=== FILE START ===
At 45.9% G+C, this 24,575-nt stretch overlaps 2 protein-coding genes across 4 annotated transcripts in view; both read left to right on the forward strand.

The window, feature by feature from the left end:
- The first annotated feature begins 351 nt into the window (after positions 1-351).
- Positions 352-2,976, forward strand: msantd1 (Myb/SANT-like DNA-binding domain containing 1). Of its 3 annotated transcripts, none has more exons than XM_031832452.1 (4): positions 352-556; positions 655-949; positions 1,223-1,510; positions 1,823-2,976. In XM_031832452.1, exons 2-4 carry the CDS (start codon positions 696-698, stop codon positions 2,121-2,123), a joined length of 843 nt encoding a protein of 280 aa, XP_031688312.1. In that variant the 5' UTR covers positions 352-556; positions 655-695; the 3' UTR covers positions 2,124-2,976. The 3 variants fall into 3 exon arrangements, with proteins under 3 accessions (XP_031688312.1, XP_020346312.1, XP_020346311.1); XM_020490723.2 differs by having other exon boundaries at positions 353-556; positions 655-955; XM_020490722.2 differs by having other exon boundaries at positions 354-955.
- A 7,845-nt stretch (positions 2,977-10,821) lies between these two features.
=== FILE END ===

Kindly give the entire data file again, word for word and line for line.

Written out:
At 45.9% G+C, this 24,575-nt stretch overlaps 2 protein-coding genes across 4 annotated transcripts in view; both read left to right on the forward strand.

The window, feature by feature from the left end:
- The first annotated feature begins 351 nt into the window (after positions 1-351).
- Positions 352-2,976, forward strand: msantd1 (Myb/SANT-like DNA-binding domain containing 1). Of its 3 annotated transcripts, none has more exons than XM_031832452.1 (4): positions 352-556; positions 655-949; positions 1,223-1,510; positions 1,823-2,976. In XM_031832452.1, exons 2-4 carry the CDS (start codon positions 696-698, stop codon positions 2,121-2,123), a joined length of 843 nt encoding a protein of 280 aa, XP_031688312.1. In that variant the 5' UTR covers positions 352-556; positions 655-695; the 3' UTR covers positions 2,124-2,976. The 3 variants fall into 3 exon arrangements, with proteins under 3 accessions (XP_031688312.1, XP_020346312.1, XP_020346311.1); XM_020490723.2 differs by having other exon boundaries at positions 353-556; positions 655-955; XM_020490722.2 differs by having other exon boundaries at positions 354-955.
- A 7,845-nt stretch (positions 2,977-10,821) lies between these two features.